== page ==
Food ac­cess in Syria’s Raqa at ‘crit­i­cal turn­ing point’: NGOs

Kuwait Times - - INTERNATIONAL -

Food ac­cess in Syria’s bat­tle-torn Raqa is now at “a crit­i­cal turn­ing point,” aid or­ga­ni­za­tions said yes­ter­day, with mar­kets shut­tered and res­i­dents de­pend­ing fully on their dwin­dling stock­piles. Raqa has been gripped by fierce fight­ing for nearly two months and the US-backed Syr­ian Demo­cratic Forces have ousted the Is­lamic State group from half of the north­ern city.

An as­sess­ment re­leased yes­ter­day by REACH, a network of hu­man­i­tar­ian or­ga­ni­za­tions op­er­at­ing around Raqa, painted an in­creas­ingly dire pic­ture. “While in pre­vi­ous weeks res­i­dents were able to pur­chase some food at mar­kets, the ma­jor­ity of key in­for­mants re­ported that res­i­dents are now re­ly­ing en­tirely on food stored from pre­vi­ous weeks,” it said. “Food mar­kets, which were func­tion­ing spo­rad­i­cally three weeks ago, are gen­er­ally no longer in op­er­a­tion.”

Bread was con­sis­tently found in 15 of Raqa’s 24 neigh­bor­hoods sev­eral weeks ago. Now it is no longer reg­u­larly avail­able any­where in the city. Food prices have also sky­rock­eted, forc­ing res­i­dents to eat smaller meals or skip them en­tirely, the re­port said. Raqa is Be­ing Slaugh­tered Silently (RBSS), an ac­tivist col­lec­tive pub­lish­ing news from inside the city, has also warned of food prob­lems.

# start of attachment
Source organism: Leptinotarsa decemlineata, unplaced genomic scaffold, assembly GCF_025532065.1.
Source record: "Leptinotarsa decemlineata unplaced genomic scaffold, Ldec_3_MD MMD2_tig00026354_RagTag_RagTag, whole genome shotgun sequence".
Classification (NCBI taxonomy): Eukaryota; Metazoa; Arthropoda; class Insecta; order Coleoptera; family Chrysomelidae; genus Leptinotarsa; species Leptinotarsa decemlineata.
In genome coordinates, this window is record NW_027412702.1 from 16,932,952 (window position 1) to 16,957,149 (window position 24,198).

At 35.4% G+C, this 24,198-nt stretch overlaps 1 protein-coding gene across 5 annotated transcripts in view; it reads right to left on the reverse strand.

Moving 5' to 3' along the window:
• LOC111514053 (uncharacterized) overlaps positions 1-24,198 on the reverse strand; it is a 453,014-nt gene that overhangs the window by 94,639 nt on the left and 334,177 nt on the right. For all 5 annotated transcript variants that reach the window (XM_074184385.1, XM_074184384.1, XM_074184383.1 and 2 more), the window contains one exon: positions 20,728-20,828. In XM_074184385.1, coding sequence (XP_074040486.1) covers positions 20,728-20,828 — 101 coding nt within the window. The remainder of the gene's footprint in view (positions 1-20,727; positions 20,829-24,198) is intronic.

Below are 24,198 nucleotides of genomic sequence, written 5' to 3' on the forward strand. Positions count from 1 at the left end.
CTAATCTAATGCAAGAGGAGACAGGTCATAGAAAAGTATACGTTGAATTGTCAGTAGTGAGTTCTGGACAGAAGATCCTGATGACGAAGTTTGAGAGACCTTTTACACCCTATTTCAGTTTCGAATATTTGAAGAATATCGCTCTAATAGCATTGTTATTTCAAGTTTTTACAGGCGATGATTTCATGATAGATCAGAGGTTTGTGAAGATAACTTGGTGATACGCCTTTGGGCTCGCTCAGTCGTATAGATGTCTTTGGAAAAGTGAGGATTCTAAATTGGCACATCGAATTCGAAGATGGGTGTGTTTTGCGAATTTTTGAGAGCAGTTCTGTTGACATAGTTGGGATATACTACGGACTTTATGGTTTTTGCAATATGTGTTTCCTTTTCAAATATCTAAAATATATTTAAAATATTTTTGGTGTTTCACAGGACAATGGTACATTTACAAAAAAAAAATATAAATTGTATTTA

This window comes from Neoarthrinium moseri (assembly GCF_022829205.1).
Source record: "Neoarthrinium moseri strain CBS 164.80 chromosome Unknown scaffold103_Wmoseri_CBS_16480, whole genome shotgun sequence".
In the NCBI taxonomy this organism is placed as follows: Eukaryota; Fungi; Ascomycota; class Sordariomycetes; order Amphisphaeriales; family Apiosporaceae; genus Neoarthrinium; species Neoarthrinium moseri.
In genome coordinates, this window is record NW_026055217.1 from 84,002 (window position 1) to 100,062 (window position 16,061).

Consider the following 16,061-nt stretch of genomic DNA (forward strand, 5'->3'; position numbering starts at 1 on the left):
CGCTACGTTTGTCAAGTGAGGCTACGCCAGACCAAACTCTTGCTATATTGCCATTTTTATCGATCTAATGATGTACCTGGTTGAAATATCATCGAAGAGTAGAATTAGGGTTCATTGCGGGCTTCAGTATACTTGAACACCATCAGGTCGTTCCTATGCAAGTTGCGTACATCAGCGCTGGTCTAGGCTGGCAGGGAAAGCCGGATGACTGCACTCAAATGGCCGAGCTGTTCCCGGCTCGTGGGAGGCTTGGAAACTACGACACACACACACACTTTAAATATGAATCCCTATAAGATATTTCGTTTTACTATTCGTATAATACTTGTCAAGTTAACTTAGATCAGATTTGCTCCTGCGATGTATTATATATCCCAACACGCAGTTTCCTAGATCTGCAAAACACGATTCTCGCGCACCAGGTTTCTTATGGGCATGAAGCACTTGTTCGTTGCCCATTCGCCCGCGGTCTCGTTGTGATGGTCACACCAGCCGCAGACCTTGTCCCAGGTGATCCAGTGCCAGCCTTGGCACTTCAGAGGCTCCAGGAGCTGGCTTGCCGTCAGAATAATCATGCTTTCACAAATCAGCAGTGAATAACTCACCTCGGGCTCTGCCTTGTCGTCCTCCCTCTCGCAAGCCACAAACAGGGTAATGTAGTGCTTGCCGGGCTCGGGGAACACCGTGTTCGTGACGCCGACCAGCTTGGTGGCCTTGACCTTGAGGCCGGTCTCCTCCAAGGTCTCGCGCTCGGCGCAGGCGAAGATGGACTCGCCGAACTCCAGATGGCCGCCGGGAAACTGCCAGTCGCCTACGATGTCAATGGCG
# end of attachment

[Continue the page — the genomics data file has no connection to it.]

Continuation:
“The bak­eries are closed be­cause there’s no fuel or flour, and the shopown­ers have fled. What­ever flour is here is spoiled and full of worms,” RBSS ac­tivist Husaam Eesa told AFP ear­lier this month. “Peo­ple can’t store things in the re­frig­er­a­tors be­cause there’s no elec­tric­ity. They can’t cook be­cause there’s no wa­ter.” The United Na­tions es­ti­mates that be­tween 20,000 and 50,000 peo­ple are still in Raqa, but REACH said the num­ber could be as low as 10,000. It es­ti­mated that the most densely pop­u­lated district was Al-Hur­riya in the north, with at most 5,000 res­i­dents, and that 14 out of the 24 neigh­bor­hoods were aban­doned or al­most aban­doned.

Ac­cord­ing to REACH, only one wing of Raqa’s state hospi­tal is still func­tion­ing but of­fers just ba­sic first aid. Med­i­cal char­ity Doc­tors With­out Bor­ders (MSF) echoed those con­cerns yes­ter­day, say­ing wounded civil­ians were of­ten trapped in the city for days or weeks with­out med­i­cal care. “In Raqa city, if you don’t die from airstrikes, you die by mor­tar fire; if not by mor­tars then by sniper shots; if not by snipers, then by an ex­plo­sive de­vice,” a 41-year-old with shrap­nel wounds to his chest told MSF af­ter he fled Raqa. “And if you get to live, you are be­sieged by hunger and thirst, as there is no food, no wa­ter, no elec­tric­ity.”


AL-NASHABIYAH, Syria: A pic­ture taken on July 30, 2017 shows aid pack­ages from the United Na­tions and the Syr­ian Arab Red Cres­cent (SARC) be­ing de­liv­ered to lo­cals in the rebel-held town.

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